I get the chance this week to spend time with some pretty amazing people. Michelle Herczog. Peggy Jackson. Kim O’Neil. All leaders of the National Council for the Social Studies Board of Directors. And almost 30 other social studies educators from around the country representing state level councils.
We’re meeting in Washington D.C. to discuss ways to support classroom teachers and to advocate for the Social Studies at the local, state, and federal level. Good times. Seriously. I mean, how often does someone like me get the chance to hang out with the movers and shakers of the social studies world? These are all excellent classroom teachers, committed to social studies, and history geeks like me. So I’m loving it.
We’ve had formal and informal conversations about all sorts of stuff and will continue those conversations through tomorrow. But one of the main reasons we’re here is to chat with representatives from the House and Senate, urging continued support for the teaching of high-quality social studies across the country.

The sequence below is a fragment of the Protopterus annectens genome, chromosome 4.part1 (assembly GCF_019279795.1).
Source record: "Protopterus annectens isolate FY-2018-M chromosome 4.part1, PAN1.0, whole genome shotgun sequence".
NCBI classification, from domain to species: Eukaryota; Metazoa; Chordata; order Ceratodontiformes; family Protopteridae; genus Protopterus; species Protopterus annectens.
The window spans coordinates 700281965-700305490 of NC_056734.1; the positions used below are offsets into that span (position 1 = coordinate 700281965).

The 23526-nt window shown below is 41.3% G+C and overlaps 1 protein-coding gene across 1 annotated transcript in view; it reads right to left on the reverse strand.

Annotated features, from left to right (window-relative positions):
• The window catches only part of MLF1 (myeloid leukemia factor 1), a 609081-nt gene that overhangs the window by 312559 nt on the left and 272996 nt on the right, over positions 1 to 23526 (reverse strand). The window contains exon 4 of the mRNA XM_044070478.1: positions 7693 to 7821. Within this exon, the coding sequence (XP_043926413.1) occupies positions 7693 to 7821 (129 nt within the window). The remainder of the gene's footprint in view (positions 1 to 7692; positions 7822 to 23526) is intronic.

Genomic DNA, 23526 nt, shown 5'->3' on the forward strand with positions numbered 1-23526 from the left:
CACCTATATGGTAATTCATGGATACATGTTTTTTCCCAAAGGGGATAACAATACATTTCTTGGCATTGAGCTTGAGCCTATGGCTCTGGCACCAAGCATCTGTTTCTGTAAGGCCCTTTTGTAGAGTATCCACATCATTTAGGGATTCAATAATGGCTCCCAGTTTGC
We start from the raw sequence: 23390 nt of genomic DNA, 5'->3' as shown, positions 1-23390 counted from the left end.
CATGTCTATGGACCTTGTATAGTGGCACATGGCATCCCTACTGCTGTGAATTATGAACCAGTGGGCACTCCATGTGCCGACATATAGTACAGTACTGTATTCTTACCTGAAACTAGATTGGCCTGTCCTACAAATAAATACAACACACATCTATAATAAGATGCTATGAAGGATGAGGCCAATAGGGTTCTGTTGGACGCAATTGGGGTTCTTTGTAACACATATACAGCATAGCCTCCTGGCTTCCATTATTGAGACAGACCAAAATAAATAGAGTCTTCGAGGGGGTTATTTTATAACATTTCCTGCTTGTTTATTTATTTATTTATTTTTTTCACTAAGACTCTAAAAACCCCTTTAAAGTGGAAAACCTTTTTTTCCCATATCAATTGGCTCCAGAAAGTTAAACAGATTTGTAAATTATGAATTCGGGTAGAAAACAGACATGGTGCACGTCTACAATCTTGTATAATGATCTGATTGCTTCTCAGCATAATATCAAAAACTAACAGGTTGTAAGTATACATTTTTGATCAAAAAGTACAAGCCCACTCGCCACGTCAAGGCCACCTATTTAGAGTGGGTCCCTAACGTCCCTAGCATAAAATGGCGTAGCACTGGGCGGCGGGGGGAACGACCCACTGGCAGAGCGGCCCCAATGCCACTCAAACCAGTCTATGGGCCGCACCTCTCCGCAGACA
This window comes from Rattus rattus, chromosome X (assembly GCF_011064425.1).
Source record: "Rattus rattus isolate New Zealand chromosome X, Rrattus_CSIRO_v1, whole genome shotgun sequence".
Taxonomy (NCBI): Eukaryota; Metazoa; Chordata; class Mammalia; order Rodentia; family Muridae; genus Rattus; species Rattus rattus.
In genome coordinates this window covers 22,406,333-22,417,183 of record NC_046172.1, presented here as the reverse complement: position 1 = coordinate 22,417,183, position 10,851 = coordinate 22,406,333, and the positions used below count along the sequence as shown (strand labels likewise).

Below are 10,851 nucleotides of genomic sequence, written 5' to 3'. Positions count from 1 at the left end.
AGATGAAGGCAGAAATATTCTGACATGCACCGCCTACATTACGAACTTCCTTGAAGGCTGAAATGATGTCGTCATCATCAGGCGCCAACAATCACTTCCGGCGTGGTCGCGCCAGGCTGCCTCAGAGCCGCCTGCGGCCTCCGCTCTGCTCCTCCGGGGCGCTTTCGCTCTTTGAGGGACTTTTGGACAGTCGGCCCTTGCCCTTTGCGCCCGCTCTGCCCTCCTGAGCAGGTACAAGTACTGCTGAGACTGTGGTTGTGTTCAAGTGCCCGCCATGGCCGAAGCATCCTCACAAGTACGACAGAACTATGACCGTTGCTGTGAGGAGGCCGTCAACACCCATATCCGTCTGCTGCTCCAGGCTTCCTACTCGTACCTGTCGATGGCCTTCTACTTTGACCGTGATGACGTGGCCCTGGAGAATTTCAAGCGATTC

Later today, I’ll be meeting with staff members from Senator Jerry Moran’s office to discuss the state of social studies in Kansas and across the country. Senator Moran has been supportive of education and I’m looking forward to sharing some of the things that the NCSS thinks are important:
- Funding for competitive grants that support innovative history and civics instruction that could perhaps be used like the Teaching American History grants.
- Support for social studies funding in the re-authorization of the ESEA.
- Enacting the Sandra Day O’Connor Civic Learning Act.
- Enacting the Teaching Geography is Fundamental Act.
I understand the importance of social studies instruction. You do too. And if you’ve been here at History Tech before, you know I talk about that a lot so I promise not to go off on a rant this morning. But I continue to run across school districts that tell K-6 teachers not to spend time on social studies. I continue to run across middle and high school teachers who mean well and are working hard but who do not have strong backgrounds in social studies content or skills.
I continue to see social studies pushed aside because it’s not tested or because it’s hard to teach or because it’s seen as something extra to do on Friday afternoon when most of the kids are off getting some sort of ELA or math remediation.
Okay. A bit of a rant.
It will be an interesting conversation. So. If you had the chance to talk with your Representative or Senator, what would you say? What would you say to people at your local and state levels?
What’s important to you that politicians need to know about social studies?